The best writers understand what it means to take an idea and translate it into the written word. They know just the right phrase to capture and hold the attention of the audience, and most of them are working in the gig economy. The demand for content writers keeps on growing and professional writers from all walks of life can be found on various freelancing websites.
Companies and small businesses are constantly looking for ways to showcase their brand and stand out from the competition. In the over-saturated digital landscape, your brand might look like a sardine in a tin of, well, sardines – you get the point. This is where gig economy platforms focused on freelance writing are able to meet the publicity needs of these companies and entrepreneurs. The ability to look up whatever they want is now literally at the fingertips of almost every single person on the planet. Content writers understand that to market a company in the most human way possible, they have to build a digital bridge between the target market and the company. Long gone are the days of rolling the dice on the search algorithm and going with the digital flow. The average netizen can usually tell when some AI, working for giga-peanuts, has assembled an article and when a real live person has poured some thought and feeling into a piece of writing. Companies that want to stand out need to ask themselves “what makes a great writer?”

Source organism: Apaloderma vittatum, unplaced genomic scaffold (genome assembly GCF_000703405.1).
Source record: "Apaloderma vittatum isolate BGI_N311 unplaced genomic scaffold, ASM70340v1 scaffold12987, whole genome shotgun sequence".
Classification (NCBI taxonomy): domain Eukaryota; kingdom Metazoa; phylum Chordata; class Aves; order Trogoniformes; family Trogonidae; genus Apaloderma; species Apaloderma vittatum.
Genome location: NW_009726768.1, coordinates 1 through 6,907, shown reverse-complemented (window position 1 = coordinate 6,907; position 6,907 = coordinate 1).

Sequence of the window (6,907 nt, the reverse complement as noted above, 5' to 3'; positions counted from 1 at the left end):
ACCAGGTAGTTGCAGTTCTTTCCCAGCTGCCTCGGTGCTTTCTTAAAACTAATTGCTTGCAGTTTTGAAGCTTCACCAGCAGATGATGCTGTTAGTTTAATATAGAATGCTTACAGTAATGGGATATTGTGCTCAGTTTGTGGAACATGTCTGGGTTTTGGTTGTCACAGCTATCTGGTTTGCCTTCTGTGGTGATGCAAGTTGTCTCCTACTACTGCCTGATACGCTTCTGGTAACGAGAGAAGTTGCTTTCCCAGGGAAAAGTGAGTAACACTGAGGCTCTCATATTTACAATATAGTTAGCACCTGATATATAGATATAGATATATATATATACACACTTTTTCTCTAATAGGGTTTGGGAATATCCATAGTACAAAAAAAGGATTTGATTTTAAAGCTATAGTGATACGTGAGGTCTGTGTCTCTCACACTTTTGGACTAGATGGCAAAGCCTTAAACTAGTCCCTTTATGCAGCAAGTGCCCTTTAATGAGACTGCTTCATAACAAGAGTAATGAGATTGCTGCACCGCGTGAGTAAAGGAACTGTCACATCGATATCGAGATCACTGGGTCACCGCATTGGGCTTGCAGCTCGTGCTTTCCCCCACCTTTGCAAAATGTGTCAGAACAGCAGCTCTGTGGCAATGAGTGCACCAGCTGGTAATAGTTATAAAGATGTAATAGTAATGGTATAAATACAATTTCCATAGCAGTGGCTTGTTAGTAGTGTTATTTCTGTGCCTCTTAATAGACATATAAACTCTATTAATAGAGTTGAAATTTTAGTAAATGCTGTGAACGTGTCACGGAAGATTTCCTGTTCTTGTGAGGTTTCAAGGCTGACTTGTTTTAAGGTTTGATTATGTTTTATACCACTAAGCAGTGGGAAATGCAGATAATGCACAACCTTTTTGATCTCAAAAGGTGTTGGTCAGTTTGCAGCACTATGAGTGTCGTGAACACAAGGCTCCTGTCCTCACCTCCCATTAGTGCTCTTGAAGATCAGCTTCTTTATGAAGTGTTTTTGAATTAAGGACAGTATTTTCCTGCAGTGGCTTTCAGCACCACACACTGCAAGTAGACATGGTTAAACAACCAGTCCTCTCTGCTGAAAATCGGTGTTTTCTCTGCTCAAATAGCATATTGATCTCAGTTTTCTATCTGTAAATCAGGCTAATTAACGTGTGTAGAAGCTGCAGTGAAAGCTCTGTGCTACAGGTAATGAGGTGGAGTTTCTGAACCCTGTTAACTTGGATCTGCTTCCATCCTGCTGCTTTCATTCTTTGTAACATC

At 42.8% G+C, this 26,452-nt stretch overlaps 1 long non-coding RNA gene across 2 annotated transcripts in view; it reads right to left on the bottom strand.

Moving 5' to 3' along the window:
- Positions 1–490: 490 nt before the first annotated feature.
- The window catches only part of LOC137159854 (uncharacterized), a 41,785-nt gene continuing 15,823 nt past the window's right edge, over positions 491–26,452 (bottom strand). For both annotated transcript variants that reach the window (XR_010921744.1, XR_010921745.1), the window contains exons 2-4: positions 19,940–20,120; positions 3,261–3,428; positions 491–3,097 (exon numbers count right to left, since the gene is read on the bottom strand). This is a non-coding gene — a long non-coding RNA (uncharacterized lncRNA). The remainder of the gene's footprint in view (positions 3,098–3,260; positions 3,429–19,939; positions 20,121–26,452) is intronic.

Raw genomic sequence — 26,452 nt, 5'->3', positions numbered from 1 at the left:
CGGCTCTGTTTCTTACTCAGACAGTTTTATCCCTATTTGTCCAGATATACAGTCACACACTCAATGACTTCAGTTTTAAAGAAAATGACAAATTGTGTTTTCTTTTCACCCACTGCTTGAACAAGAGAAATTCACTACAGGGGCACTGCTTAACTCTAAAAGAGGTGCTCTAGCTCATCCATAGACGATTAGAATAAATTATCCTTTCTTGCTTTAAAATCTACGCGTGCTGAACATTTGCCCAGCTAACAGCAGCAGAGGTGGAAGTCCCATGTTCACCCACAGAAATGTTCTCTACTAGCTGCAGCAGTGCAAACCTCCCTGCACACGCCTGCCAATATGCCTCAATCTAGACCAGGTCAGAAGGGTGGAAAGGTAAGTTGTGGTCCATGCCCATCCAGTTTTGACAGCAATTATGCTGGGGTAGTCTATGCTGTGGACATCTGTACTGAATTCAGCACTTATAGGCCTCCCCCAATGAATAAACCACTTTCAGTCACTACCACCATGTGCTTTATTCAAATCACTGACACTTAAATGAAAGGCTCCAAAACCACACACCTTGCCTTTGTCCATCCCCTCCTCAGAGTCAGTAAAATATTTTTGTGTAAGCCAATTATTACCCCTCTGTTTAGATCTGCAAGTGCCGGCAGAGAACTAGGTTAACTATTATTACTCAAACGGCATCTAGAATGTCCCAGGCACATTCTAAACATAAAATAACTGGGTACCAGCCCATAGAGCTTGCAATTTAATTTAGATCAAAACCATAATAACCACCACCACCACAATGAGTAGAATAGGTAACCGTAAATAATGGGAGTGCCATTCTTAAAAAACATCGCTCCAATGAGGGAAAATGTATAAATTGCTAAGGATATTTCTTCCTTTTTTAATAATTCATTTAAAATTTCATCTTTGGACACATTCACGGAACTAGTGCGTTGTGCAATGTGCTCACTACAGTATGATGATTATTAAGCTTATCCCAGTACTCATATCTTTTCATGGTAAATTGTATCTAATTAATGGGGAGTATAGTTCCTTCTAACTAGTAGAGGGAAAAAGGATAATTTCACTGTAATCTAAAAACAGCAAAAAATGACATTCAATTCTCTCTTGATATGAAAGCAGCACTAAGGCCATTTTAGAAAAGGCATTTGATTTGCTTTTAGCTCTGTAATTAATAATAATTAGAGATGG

For the sake of keeping it simple (and not wanting to stir up the ire of all the wannabe Hemingways and Austens out there), let’s single out that highly-caffeinated creature – the content writer. A great writer will work hard to stick to three fundamental principles:
- BE A GREAT STORYTELLER. To quote Robert McKee, author and lecturer: “Storytelling is the most powerful way to put ideas into the world today.” Successful companies know this and good writers know how to do it. They will be able to conjure up some major PR buzz for the company’s brand with writing that makes a product or service intriguing to potential clients.